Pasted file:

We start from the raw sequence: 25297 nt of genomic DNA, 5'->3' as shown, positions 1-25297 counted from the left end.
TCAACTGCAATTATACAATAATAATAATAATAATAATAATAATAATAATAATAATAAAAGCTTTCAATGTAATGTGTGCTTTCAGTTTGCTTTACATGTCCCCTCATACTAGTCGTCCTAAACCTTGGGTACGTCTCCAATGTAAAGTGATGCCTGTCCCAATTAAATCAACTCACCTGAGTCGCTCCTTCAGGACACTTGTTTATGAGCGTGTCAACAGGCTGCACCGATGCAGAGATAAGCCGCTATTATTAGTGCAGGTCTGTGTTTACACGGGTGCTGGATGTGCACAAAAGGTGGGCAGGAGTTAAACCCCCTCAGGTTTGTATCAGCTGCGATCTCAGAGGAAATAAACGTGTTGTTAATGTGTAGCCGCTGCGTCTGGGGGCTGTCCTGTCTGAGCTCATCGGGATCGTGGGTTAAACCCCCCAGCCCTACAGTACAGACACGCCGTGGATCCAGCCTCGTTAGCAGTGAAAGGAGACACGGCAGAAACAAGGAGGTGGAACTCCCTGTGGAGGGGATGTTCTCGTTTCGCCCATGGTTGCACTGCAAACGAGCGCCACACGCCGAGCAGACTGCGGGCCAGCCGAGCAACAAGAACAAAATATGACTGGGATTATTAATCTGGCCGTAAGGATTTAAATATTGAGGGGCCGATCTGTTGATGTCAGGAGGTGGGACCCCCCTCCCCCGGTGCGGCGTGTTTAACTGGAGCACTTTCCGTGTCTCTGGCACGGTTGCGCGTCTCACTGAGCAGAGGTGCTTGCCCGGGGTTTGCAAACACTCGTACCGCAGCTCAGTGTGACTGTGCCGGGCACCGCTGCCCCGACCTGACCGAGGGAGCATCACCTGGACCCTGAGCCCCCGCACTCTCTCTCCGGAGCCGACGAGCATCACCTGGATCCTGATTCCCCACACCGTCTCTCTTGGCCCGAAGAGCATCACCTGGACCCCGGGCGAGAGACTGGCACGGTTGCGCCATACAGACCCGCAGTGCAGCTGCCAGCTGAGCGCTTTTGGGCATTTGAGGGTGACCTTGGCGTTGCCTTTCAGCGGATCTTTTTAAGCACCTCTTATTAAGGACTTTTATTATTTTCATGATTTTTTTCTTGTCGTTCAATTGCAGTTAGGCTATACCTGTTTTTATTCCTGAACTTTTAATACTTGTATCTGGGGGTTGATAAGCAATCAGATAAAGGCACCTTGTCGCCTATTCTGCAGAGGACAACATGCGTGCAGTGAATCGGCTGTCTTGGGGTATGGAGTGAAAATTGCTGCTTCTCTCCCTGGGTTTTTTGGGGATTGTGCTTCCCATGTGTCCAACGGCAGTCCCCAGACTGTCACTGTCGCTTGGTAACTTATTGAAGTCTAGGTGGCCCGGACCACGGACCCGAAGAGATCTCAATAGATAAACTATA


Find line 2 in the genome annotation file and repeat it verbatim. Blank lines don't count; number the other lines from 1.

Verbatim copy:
TCAACTGCAATTATACAATAATAATAATAATAATAATAATAATAATAATAATAATAAAAGCTTTCAATGTAATGTGTGCTTTCAGTTTGCTTTACATGTCCCCTCATACTAGTCGTCCTAAACCTTGGGTACGTCTCCAATGTAAAGTGATGCCTGTCCCAATTAAATCAACTCACCTGAGTCGCTCCTTCAGGACACTTGTTTATGAGCGTGTCAACAGGCTGCACCGATGCAGAGATAAGCCGCTATTATTAGTGCAGGTCTGTGTTTACACGGGTGCTGGATGTGCACAAAAGGTGGGCAGGAGTTAAACCCCCTCAGGTTTGTATCAGCTGCGATCTCAGAGGAAATAAACGTGTTGTTAATGTGTAGCCGCTGCGTCTGGGGGCTGTCCTGTCTGAGCTCATCGGGATCGTGGGTTAAACCCCCCAGCCCTACAGTACAGACACGCCGTGGATCCAGCCTCGTTAGCAGTGAAAGGAGACACGGCAGAAACAAGGAGGTGGAACTCCCTGTGGAGGGGATGTTCTCGTTTCGCCCATGGTTGCACTGCAAACGAGCGCCACACGCCGAGCAGACTGCGGGCCAGCCGAGCAACAAGAACAAAATATGACTGGGATTATTAATCTGGCCGTAAGGATTTAAATATTGAGGGGCCGATCTGTTGATGTCAGGAGGTGGGACCCCCCTCCCCCGGTGCGGCGTGTTTAACTGGAGCACTTTCCGTGTCTCTGGCACGGTTGCGCGTCTCACTGAGCAGAGGTGCTTGCCCGGGGTTTGCAAACACTCGTACCGCAGCTCAGTGTGACTGTGCCGGGCACCGCTGCCCCGACCTGACCGAGGGAGCATCACCTGGACCCTGAGCCCCCGCACTCTCTCTCCGGAGCCGACGAGCATCACCTGGATCCTGATTCCCCACACCGTCTCTCTTGGCCCGAAGAGCATCACCTGGACCCCGGGCGAGAGACTGGCACGGTTGCGCCATACAGACCCGCAGTGCAGCTGCCAGCTGAGCGCTTTTGGGCATTTGAGGGTGACCTTGGCGTTGCCTTTCAGCGGATCTTTTTAAGCACCTCTTATTAAGGACTTTTATTATTTTCATGATTTTTTTCTTGTCGTTCAATTGCAGTTAGGCTATACCTGTTTTTATTCCTGAACTTTTAATACTTGTATCTGGGGGTTGATAAGCAATCAGATAAAGGCACCTTGTCGCCTATTCTGCAGAGGACAACATGCGTGCAGTGAATCGGCTGTCTTGGGGTATGGAGTGAAAATTGCTGCTTCTCTCCCTGGGTTTTTTGGGGATTGTGCTTCCCATGTGTCCAACGGCAGTCCCCAGACTGTCACTGTCGCTTGGTAACTTATTGAAGTCTAGGTGGCCCGGACCACGGACCCGAAGAGATCTCAATAGATAAACTATA